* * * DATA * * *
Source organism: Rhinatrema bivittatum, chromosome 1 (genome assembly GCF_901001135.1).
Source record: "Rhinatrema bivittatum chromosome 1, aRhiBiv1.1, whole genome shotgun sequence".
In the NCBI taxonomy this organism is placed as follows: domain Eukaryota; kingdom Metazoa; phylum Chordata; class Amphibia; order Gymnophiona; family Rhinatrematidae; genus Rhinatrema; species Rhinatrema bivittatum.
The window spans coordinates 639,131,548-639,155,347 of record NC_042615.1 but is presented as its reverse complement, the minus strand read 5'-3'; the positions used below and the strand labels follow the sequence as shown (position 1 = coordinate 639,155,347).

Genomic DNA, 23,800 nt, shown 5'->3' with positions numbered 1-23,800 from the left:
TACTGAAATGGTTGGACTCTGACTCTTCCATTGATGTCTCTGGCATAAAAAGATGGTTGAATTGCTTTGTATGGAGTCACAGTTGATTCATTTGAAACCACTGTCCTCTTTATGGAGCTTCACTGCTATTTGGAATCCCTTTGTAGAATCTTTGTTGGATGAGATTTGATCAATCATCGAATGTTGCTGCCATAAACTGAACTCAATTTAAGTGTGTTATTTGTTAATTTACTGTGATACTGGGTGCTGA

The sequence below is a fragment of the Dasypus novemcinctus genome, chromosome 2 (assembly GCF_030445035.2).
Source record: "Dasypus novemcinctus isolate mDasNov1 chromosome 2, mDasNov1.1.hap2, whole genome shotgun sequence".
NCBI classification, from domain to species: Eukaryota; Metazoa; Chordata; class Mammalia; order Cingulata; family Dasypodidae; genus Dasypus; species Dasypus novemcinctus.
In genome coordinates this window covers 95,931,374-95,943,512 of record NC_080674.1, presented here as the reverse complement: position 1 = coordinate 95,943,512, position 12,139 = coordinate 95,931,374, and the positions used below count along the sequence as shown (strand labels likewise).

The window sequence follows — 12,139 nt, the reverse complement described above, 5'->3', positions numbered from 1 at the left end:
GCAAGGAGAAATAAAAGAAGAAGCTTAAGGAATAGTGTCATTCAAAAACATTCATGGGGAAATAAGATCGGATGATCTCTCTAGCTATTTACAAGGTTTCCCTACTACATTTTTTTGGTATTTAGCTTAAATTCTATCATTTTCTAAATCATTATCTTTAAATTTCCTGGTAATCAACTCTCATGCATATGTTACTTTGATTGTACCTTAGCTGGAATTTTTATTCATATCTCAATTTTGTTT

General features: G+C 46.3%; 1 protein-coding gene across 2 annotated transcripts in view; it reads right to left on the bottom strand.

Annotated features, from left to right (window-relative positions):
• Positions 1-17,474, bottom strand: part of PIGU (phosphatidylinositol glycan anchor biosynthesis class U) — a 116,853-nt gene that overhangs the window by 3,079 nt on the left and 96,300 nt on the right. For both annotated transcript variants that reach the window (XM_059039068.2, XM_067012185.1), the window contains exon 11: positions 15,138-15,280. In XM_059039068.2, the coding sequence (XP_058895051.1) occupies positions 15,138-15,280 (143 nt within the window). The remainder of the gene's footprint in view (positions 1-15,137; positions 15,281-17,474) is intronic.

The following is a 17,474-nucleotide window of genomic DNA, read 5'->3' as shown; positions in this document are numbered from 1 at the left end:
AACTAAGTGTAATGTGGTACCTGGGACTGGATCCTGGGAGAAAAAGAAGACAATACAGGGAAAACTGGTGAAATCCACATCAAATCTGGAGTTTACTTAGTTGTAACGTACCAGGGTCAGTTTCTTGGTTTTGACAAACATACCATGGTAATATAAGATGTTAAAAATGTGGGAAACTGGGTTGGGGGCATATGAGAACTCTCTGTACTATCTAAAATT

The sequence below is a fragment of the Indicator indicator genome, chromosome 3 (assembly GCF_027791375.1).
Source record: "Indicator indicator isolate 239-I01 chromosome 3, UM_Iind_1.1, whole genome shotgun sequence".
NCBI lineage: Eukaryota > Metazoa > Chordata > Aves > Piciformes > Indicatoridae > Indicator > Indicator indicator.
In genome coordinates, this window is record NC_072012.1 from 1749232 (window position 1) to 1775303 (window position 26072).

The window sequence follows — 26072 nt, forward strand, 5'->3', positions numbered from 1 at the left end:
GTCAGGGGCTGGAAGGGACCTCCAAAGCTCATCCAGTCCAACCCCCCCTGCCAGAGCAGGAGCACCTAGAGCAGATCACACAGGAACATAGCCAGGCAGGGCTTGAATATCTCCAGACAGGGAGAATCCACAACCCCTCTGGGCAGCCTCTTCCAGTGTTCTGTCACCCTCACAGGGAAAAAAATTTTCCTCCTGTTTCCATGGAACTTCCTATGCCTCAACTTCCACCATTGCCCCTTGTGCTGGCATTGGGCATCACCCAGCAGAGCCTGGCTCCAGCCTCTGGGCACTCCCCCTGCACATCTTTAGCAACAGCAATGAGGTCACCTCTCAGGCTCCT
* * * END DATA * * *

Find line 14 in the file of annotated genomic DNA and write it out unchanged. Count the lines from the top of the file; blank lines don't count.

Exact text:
Annotated features, from left to right (window-relative positions):